1.6. How HTTPS and SSL/TLS Encryption Work

 

Why HTTPS is Needed

A secure connection via HTTP is achieved through SSL/TLS protocols, which is why this HTTP protocol is referred to as HTTPS (HTTP Secure or HTTP over SSL). SSL/TLS protocols comprise a specific set of encryption and algorithms to create a secure communication tunnel.

Why create a secure connection at all?

In modern web applications, many deal with sensitive data such as passwords, credit cards, confidential documents, and more. It's relatively easy for malicious actors to intercept data or impersonate a specific website. Thus, SSL/TLS protocols implement mechanisms for encrypting traffic and authenticating both the server and the user.

Here's what HTTPS provides:

  • Authentication of connection participants - both the server and client can ensure they're exchanging data with genuine participants.
  • Data integrity - during transmission, data won't be tampered with or altered, even if intercepted by an attacker.
  • Confidentiality of messages - no one can read transmitted data, even if intercepted; it will appear as a meaningless set of characters.

What HTTPS does NOT protect you from:

  • Various network attacks - there are numerous vulnerabilities and attack methods targeting web servers and applications, such as SQL injection, command injection, and more. Comprehensive measures on the server and client sides are applied to protect against them.
  • Anonymity - HTTPS doesn't make your connection anonymous. Your browser, third-party services, and devices can see and track which sites you visited and when. However, they won't see the specific data you and the server exchanged.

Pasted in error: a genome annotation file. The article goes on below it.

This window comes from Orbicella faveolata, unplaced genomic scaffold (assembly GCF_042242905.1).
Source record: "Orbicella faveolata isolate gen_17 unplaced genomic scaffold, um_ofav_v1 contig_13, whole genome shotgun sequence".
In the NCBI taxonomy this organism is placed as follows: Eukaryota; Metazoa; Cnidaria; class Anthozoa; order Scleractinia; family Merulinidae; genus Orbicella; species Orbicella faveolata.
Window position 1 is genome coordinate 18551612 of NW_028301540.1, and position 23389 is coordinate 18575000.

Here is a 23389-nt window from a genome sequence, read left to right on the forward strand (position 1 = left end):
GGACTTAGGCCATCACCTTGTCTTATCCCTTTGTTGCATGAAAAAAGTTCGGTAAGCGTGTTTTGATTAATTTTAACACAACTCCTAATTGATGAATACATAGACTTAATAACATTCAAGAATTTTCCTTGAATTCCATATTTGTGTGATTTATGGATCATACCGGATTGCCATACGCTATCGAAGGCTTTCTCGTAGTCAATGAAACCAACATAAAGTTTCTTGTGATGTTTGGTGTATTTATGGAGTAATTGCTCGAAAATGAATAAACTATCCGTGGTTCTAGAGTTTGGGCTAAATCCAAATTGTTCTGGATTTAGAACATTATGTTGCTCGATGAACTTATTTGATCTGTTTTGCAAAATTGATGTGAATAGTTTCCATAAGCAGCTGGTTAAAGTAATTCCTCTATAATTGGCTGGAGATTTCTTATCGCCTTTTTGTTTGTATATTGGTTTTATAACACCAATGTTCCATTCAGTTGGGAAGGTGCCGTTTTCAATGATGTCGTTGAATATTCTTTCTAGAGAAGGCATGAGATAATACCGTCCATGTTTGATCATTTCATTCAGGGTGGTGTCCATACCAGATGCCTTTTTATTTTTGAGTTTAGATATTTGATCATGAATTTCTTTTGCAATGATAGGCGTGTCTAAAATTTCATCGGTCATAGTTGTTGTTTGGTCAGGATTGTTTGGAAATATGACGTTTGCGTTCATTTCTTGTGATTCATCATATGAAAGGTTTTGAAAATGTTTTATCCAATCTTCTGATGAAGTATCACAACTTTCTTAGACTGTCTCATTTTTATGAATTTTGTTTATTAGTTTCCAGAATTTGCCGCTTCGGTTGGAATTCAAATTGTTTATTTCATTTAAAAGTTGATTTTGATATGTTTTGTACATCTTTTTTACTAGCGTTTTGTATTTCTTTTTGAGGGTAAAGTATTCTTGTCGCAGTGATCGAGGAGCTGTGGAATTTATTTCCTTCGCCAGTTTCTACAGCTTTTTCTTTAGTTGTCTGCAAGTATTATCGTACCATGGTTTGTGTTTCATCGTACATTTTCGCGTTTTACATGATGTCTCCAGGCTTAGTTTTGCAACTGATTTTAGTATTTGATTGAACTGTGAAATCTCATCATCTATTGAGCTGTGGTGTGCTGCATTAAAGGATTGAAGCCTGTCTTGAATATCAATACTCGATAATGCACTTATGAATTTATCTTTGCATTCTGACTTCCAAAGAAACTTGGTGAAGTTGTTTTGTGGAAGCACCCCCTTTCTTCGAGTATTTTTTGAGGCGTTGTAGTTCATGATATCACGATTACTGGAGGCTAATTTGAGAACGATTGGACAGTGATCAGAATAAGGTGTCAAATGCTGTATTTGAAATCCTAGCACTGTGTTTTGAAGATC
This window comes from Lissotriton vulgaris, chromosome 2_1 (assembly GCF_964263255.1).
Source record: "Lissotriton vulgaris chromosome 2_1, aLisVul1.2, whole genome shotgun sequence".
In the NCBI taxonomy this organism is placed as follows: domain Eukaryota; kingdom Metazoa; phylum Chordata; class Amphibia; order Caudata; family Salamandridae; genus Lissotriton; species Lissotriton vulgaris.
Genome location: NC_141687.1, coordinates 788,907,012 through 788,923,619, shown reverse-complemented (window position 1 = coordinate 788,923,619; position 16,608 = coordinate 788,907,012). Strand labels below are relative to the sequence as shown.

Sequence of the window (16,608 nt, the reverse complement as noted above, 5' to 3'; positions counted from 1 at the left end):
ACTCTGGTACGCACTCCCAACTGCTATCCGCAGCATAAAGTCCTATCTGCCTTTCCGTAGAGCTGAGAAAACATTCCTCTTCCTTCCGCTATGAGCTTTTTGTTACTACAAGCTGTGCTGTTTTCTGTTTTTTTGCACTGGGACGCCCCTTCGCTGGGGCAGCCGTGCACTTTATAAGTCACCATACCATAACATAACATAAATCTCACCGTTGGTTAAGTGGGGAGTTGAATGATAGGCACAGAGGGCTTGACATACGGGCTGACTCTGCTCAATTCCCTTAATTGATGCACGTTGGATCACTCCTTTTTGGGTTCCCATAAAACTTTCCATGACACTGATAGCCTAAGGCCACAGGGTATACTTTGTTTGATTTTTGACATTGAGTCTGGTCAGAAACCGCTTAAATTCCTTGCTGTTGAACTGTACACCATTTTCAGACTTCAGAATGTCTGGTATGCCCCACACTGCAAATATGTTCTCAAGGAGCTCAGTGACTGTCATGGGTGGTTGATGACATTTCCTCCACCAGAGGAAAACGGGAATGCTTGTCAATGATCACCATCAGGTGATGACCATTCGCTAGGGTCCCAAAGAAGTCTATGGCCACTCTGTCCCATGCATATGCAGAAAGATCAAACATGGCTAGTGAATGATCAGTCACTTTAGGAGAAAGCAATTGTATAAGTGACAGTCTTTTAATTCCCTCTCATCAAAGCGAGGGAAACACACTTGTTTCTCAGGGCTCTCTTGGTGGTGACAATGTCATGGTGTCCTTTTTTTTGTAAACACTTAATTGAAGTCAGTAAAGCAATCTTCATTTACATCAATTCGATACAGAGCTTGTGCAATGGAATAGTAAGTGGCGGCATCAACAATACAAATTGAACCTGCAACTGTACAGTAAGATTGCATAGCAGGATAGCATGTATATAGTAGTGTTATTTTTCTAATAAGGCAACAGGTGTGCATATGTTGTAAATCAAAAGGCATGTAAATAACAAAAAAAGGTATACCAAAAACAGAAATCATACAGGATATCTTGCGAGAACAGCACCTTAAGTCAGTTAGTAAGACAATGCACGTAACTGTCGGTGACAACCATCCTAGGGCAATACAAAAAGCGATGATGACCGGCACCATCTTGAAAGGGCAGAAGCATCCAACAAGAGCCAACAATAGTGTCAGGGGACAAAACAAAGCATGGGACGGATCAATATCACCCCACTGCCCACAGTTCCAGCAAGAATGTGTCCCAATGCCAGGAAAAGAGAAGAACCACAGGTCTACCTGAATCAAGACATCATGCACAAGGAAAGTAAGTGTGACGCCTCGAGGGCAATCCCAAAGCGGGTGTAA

• Visiting malicious sites - fraudulent and hacker websites may contain scripts and programs that can harm you. Additionally, some popular sites might be impersonated to deceive you into taking certain actions. For instance, consider your favorite online store echop.com, where you frequently make purchases. A hacker could create a copy of the site and publish it online under the name esh0p.com, where the letter "o" is replaced with the digit "0". Not everyone might notice this, so the hacker could send thousands of emails offering a sale, mimicking the site's appearance. Trusting users might click the link and make purchases, allowing the hacker to gain money and, more importantly, your card information. HTTPS cannot protect you from this.

Now, let's explore how HTTPS works. In simple terms, both participants, the server, and the client, possess an identical encryption key known only to them. This key enables them to encrypt and decrypt transmitted messages.

However, a question arises. How do communication participants obtain a shared encryption key without risking its exposure? Moreover, the key must change continually during the communication session to enhance security.

A mechanism is required for securely exchanging keys even when the communication channel is eavesdropped on by malicious actors intercepting data. This is where asymmetric encryption and the Diffie-Hellman algorithm come to our aid.

 

Symmetric and Asymmetric Encryption

Symmetric encryption uses a single key for both message encryption and decryption:

Principles of Symmetric encryption

Asymmetric encryption employs a pair of keys: the public key and the private key. The public key is known to everyone and is used for encrypting messages. The private key is known only to the message recipient and is used for decrypting messages: